By Jess Redway and Michael Carter PhD
The drop in applications to nursing qualifications was widely reported after the introduction of fees and removal of the NHS bursary for degrees last year. This year we have also seen a commitment from the government to remove the bursary and swap to fees for the PGdip qualifications, and once more UCAS figures have shown a reduction in applications.
Overall applications have dropped by a third since fees bursaries were removed for nursing degree applicants. A noteworthy figure it’s own right, but it is worth taking a closer look at these numbers to get a picture of what this means for nursing in the future.
The data presented in Figure 1 compares the number of nursing applicants to UK institutions with the number of people accepted nurse training programmes. Whilst the number of applicants considerably outnumbers the number of persons accepted, this gap has been in rapid decline in recent years and, should this trend continue, the number of nursing applicants may soon be fewer than the number of training places available. Additionally, the reduced number of applicants results in a smaller pool from which to choose applicants, potentially leading to institutions filling places with applicants whom may not be so well suited to the nursing profession in an attempt to make up numbers. This must also be considered in the context of the NMC report which shows that for the first time, in the years 2016 and 2017, more nurses left the NMC register than joined.
Figure 1. A line graph showing the number of applicants to nursing compared with the number of applicants accepted onto courses in the UK. Data sourced from Universities and Colleges Admissions Service (UCAS).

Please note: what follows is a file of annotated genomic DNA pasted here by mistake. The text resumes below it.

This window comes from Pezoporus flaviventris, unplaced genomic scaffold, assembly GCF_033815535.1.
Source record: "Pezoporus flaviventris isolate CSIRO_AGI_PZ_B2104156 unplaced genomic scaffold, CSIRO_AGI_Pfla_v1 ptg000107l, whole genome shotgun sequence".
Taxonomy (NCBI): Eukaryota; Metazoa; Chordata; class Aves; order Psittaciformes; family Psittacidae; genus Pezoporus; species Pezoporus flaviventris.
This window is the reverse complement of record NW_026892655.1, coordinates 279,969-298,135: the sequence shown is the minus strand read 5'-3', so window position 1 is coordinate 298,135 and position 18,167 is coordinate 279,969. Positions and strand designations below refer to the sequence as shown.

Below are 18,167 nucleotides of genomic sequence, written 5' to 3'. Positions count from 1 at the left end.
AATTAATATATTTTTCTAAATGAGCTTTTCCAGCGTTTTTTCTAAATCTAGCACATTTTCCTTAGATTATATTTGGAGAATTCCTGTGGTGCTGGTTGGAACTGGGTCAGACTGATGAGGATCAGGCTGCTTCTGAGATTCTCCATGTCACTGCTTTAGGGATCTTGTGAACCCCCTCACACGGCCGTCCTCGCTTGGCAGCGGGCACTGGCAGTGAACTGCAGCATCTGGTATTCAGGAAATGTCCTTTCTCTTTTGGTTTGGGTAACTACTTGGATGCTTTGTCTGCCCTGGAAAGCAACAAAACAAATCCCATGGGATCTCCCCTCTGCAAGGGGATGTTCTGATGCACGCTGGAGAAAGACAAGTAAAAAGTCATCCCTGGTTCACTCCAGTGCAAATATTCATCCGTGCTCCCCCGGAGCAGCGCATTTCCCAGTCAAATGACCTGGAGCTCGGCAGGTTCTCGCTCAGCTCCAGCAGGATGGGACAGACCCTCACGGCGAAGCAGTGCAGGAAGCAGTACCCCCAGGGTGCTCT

Whilst all age groups have seen a decline in applications, the drop is greater amongst mature students, with the biggest decline in the 20-24 age group which showed a 40% decline in applications since 2014 (39% female, 43% male) (Figure 2). With the highly likely removal of the NHS bursary for graduate nurse training courses, one would expect the number of applicants to drop much further in the upcoming years.
Figure 2. A line graph showing the numbers of applications to study nursing at UK institutions, assorted by age. Data sourced from UCAS.
Mature students make up a much higher proportion of nursing students than is common in most other degrees. They bring an experience and range of skills to nursing that is invaluable. There is also widespread recognition of the importance of bringing more men into nursing, with the RCN making a discussion of how we can do this a key debate at Congress later this year. It should therefore be a matter of concern to all of us that the application numbers show not just a drop in applications overall, but that this drop is seen most in mature and male students.
Diversity in the profession of nursing is a subject that we should all be concerned about. It is about whether we want nurses to reflect and represent the people we support and care for. It is about recognising the value of the skills and expertise different voices and backgrounds bring. If the trends in the reduction of applications continues than we are going to see a real reduction in the number and diversity of nurses in the future. Let’s all think about how we can change this before it’s too late.
About Michael Carter PhD
I’m a first year PGdip Adult Nursing student at the University of Southampton. Before nursing I did a PhD in Biochemistry and worked as a research scientist in both academia and industry. I have a strong interest in the role nurses will play in genomic medicine.